The days of yelling “heads-up” to alert others of a wayward fly ball might be fewer this season at Coon Rapids/Andover American Little League games thanks in part to the Minnesota Twins.
The Twins Community Fund gave the privately-run baseball fields in Sand Creek Park, Coon Rapids, a matching $10,000 grant which was added to the already-raised $10,000 to help install field netting to keep fly balls away from spectators.
The goal is to reduce the frequency of fly balls landing in the spectator area.
“We’ve had people get hit and you’re going to have that happen at any ballpark,” League President Gregg DeRusha said.
The problem arose when the oldest division teams hit foul balls into the bleachers around the younger-aged fields. “It was something that was bothering me for a couple of years,” DeRusha said. “I’m kicking myself every time someone gets tagged.”
Obviously, the netting has greatly reduced errant balls and the league hopes that trend continues for the fields less than 700 kids call their baseball home.
The league installed netting around some fields last year ahead of a 12-team state all-star tournament.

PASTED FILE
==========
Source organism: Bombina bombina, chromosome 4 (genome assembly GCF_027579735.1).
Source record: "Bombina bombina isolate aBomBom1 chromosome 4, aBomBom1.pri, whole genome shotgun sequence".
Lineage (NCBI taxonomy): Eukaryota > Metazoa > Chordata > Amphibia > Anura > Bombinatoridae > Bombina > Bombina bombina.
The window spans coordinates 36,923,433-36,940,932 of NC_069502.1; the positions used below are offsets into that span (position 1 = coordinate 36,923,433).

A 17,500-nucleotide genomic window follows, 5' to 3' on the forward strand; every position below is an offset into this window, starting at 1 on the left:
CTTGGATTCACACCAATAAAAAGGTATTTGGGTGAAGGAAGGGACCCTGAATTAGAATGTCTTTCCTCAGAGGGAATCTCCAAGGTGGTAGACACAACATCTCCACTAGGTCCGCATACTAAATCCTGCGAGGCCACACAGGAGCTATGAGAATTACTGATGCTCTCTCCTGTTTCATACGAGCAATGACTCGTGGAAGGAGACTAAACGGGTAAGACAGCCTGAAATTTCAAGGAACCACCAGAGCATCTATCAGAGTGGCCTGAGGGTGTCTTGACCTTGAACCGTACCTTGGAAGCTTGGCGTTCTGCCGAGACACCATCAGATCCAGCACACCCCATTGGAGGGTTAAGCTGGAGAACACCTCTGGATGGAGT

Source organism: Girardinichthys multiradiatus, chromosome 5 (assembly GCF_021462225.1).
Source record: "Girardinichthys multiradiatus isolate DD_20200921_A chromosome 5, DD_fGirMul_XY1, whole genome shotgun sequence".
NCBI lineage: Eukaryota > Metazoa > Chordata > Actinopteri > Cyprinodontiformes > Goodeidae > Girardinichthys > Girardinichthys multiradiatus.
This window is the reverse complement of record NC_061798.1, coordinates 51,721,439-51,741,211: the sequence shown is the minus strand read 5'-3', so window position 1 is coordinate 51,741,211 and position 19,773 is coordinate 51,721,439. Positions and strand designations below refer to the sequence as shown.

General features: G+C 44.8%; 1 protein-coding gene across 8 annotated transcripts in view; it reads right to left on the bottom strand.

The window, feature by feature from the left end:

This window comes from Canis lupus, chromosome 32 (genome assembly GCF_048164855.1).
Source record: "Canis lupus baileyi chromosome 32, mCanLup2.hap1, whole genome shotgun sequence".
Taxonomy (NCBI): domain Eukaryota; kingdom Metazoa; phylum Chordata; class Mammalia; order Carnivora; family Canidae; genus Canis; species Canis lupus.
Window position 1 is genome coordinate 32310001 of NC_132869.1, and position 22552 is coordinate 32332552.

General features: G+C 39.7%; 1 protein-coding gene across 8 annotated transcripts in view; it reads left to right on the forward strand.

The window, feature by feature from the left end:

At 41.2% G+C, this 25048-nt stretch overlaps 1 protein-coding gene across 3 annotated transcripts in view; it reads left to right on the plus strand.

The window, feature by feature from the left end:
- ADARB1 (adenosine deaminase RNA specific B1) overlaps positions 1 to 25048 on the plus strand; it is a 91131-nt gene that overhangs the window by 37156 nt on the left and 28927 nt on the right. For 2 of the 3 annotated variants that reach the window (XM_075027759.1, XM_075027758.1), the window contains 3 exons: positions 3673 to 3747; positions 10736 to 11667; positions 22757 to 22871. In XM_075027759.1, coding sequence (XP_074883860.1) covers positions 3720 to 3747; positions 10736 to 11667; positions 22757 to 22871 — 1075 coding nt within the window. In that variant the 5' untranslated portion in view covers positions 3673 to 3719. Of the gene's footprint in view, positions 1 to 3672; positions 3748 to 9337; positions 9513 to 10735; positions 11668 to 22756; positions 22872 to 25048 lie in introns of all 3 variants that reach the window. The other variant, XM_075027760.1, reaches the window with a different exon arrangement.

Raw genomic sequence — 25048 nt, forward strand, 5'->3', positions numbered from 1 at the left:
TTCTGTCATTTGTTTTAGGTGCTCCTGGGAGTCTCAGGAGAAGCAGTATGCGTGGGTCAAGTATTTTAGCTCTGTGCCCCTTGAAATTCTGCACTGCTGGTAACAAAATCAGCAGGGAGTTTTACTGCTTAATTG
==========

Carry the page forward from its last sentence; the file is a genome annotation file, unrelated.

DeRusha said they realized they still had fly ball issues and wanted to complete the project in the fall.
The league applied for the grant which included the netting, poles and wiring.
Once the league received the contribution from the Twins Community Fund, it installed the necessary posts around three fields in the fall and waited until after the final snow storm of the season before hanging the 28-foot high netting in an effort to keep the netting in good shape for a long time.
The league had already extended the backstop fencing down both left and right field lines on a few fields and used the new money to complete the project on three additional fields.
DeRusha said the league is responsible for maintenance, not the city of Coon Rapids, since the fields were built on private property for the league which began in 1959.
According to DeRusha, who has been a part of the league since 1990, a majority of the funding comes through player registration, a yearly raffle and other corporate sponsorships.
Therefore, volunteers do a majority of the day-to-day maintenance around the complex and hire out for some of the mowing responsibilities. The league also hired a fencing company to install the poles but volunteers hung the netting.
DeRusha said teams help with the garbage clean-up and he’s done a lot of the maintenance projects himself along with many other long time volunteers.
The American League plans to host its Player Appreciation Day June 1.
Jason Olson is at email@example.com